Ultrasound pretreatment is a potent step to disintegrate primary sludge (PS). The supernatant of sonicated PS is recycled as an alternative carbon source for biological phosphorus removal. In this study, we investigated the role of temperature on PS disintegration during sonication. We found that a temperature of 60°C yielded a dissolution rate of about 2% soluble chemical oxygen demand (SCOD) as compared to 7% SCOD using sonication at the specific energy (SE) of 7359kJ/kg TS. Using the SE of 6000kJ/kg TS with heat insulation during sonication, the SCOD dissolution rate of PS was similar to the result at the SE of 7051kJ/kg TS without heat insulation. Upon treatment with sonication, the PS released low concentrations of Cu and Zn into the supernatant. The phosphorus-accumulating organisms (PAOs) used the supernatant of sonicated PS as the carbon source. Supplementation with the diluted sonicated PS supernatant (SCOD≈1000mg/L) in anaerobic phase resulted in the release of phosphorus (36mg/L) and the production of polyhydroxyalkanoates (PHAs) (0.36g PHA/g SS). Compared with sodium acetate, higher polyhydroxyvalerate (PHV) faction in the polyhydroxyalkanoates (PHAs) was observed in the biomass when incubated with sonicated PS as the carbon source. This work provides a simple pathway to conserve energy and to enhance efficiencies of ultrasonic pretreatment and the recovery of carbon source from the sludge for improving the phosphorus removal in the ENR system.

  17. Silica-Based Carbon Source Delivery for In-situ Bioremediation Enhancement

    NASA Astrophysics Data System (ADS)

    Zhong, L.; Lee, M. H.; Lee, B.; Yang, S.

    2015-12-01

    Colloidal silica aqueous suspensions undergo viscosity increasing and gelation over time under favorable geochemical conditions. This property of silica suspension can potentially be applied to deliver remedial amendments to the subsurface and establish slow release amendment sources for enhanced remediation. In this study, silica-based delivery of carbon sources for in-situ bioremediation enhancement is investigated. Sodium lactate, vegetable oil, ethanol, and molasses have been studied for the interaction with colloidal silica in aqueous suspensions. The rheological properties of the carbon source amendments and silica suspension have been investigated. The lactate-, ethanol-, and molasses-silica suspensions exhibited controllable viscosity increase and eventually became gels under favorable geochemical conditions. The gelation rate was a function of the concentration of silica, salinity, amendment, and temperature. The vegetable oil-silica suspensions increased viscosity immediately upon mixing, but did not perform gelation. The carbon source release rate from the lactate-, ethanol-, and molasses-silica gels was determined as a function of silica, salinity, amendment concentration. The microbial activity stimulation and in-situ bioremediation enhancement by the slow-released carbon from the amendment-silica gels will be demonstrated in future investigations planned in this study.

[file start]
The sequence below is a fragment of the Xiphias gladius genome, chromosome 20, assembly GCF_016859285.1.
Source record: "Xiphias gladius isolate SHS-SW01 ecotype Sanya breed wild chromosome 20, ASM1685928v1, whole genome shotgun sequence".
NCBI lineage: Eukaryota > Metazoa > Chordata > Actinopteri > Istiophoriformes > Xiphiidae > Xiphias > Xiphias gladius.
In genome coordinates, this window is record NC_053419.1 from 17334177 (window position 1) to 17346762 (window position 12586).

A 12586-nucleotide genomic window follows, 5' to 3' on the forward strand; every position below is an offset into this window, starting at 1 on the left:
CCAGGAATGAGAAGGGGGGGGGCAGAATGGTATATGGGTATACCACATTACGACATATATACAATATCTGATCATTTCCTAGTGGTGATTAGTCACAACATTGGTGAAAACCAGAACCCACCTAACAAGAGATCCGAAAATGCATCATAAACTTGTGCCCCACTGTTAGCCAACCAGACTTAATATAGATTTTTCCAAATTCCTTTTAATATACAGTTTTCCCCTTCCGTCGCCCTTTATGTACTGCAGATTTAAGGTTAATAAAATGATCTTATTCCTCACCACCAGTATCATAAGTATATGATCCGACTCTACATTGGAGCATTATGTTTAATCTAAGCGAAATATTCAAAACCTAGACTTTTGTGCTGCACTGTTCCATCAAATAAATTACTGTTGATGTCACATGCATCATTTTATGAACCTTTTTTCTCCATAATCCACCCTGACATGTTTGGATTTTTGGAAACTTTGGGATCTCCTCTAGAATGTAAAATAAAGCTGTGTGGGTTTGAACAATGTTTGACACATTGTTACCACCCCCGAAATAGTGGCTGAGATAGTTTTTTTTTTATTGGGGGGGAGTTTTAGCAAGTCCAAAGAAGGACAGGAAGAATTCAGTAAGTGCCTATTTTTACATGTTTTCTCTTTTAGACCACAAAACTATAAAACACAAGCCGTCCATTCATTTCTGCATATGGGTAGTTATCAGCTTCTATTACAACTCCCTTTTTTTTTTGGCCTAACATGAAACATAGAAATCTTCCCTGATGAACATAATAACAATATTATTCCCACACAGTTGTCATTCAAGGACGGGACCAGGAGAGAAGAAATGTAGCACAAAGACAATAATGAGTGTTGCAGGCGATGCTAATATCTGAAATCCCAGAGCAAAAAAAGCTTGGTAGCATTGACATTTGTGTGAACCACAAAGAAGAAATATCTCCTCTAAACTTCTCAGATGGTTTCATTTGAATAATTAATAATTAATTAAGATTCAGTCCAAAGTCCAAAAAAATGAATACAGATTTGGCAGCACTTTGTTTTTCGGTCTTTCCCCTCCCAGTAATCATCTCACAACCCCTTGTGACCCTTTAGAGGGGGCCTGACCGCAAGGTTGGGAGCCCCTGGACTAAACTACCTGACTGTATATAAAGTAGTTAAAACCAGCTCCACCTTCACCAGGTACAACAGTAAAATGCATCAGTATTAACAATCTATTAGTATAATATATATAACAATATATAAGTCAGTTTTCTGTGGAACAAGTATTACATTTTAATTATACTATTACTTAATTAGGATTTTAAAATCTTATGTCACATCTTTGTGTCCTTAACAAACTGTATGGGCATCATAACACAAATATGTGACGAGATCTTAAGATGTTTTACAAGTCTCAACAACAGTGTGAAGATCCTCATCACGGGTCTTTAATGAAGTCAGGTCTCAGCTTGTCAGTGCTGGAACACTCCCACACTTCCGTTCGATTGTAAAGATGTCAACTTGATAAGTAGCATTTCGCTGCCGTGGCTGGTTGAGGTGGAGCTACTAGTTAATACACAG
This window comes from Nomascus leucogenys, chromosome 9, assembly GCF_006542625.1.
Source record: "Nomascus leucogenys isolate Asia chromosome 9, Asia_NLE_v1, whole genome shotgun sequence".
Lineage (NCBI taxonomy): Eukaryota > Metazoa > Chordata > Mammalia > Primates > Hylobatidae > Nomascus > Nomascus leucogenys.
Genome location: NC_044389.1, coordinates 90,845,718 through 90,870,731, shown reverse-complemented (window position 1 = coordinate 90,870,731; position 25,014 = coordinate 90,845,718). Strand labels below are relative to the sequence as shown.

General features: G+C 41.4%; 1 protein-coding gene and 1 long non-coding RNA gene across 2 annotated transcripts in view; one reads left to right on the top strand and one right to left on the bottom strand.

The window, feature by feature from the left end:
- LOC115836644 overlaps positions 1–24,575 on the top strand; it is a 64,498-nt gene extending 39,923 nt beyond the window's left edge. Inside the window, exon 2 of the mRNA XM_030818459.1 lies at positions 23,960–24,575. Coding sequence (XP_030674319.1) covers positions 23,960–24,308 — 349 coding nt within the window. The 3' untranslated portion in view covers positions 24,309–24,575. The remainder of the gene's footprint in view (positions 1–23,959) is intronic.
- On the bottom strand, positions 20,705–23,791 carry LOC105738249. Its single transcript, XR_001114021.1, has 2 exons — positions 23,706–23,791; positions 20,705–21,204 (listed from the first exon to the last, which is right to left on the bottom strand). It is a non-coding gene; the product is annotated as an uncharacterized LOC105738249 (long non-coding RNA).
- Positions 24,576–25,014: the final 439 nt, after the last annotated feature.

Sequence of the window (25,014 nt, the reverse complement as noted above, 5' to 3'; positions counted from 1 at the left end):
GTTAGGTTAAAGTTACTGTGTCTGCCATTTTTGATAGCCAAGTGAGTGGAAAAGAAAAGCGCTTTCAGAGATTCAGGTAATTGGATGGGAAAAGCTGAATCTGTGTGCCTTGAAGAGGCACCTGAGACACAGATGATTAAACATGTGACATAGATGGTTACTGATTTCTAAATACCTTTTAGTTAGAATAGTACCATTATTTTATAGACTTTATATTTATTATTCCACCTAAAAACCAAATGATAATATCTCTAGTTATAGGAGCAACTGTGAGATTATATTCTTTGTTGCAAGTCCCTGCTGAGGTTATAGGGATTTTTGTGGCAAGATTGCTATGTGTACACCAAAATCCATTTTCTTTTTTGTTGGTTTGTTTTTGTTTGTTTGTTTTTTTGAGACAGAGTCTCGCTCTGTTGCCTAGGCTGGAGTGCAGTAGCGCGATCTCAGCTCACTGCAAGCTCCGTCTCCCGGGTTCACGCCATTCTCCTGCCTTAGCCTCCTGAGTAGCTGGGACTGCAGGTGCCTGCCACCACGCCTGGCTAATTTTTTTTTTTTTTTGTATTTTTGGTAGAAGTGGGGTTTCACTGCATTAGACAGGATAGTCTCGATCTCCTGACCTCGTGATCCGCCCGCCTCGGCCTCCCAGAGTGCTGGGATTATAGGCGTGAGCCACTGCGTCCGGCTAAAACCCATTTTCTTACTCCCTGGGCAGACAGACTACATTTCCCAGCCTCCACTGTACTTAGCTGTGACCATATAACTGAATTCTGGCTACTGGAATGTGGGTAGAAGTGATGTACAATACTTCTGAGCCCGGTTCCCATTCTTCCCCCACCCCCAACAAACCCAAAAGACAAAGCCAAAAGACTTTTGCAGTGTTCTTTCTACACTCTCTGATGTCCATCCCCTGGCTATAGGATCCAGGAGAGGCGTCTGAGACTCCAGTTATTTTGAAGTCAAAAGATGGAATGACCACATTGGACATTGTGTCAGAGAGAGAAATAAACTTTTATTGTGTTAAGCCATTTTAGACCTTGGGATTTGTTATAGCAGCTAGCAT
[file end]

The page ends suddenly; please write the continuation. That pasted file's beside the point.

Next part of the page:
18. The effect of alternating influent carbon source composition on activated sludge bioflocculation.

    PubMed

    Van Dierdonck, J; Van den Broeck, R; Vervoort, E; Van Impe, J; Smets, I

    2013-09-10

    The impact of alternating influent carbon sources, i.e., glucose and starch, on activated sludge bioflocculation was investigated. To this end, four lab-scale reactors were operated during a long-term experiment. During this period the influent carbon source ratio (glucose/starch) was alternated every 7 or 35 days (i.e., a fast and slow switching frequency). Bioflocculation was monitored throughout the entire experiment using an extensive set of parameters, including macroscopic and microscopic activated sludge characteristics. Sludge hydrophobicity remained high (>80%) throughout the experiment indicating good bioflocculation. However, sludge settleability decreased for all four reactors after a 60 day adaptation period to the applied alternation in influent carbon source. During this adaptation period, floc size decreased due to the release of microcolonies. The subsequent period was characterized by a decrease in settleability, coinciding with a release of primary particles and an increase in floc size. The observed phenomena could be linked with the protein concentration near the floc surface. This fraction mainly consists of hydrolytic enzymes necessary for the degradation of starch and is responsible for a progressive deterioration of the EPS matrix. The results of this specific study indicate to be independent of the influent carbon source ratio or switching frequency.

  19. Impacts of carbon source addition on denitrification and phosphorus uptake in enhanced biological phosphorus removal systems.

    PubMed

    Begum, Shamim A; Batista, Jacimaria R

    2013-01-01

    In this study, simultaneous denitrification and phosphorus (P) removal were investigated in batch tests using nitrified mixed liquor and secondary wastewater influent from a full-scale treatment plant and different levels of acetate and propionate as supplemental carbon sources. Without supplemental carbon source, denitrification occurred at low rate and P release and P uptake was negatively affected (i.e., P removal of only 59.7%). When acetate and propionate were supplied, denitrification and P release occurred simultaneously under anoxic conditions. For acetate and propionate at a C/N stoichiometric ratio of 7.6, P release was negatively affected by denitrification. For acetate, the percent P removal and denitrification were very similar for C/N ratios of 22 (5X stoichiometric) and 59 (10X stoichiometric). For propionate, both percent P removal and denitrification deteriorated for C/N ratios of 22 (5X stoichiometric) and 45 (10X stoichiometric). It was observed that carbon source added in excess to stoichiometric ratio was consumed in the aerobic zone, but P was not taken up. This implies that PAO bacteria may utilize the excess carbon source in the aerobic zone rather than their polyhydroxyalkanoate (PHA) reserves, thereby promoting deterioration of the system.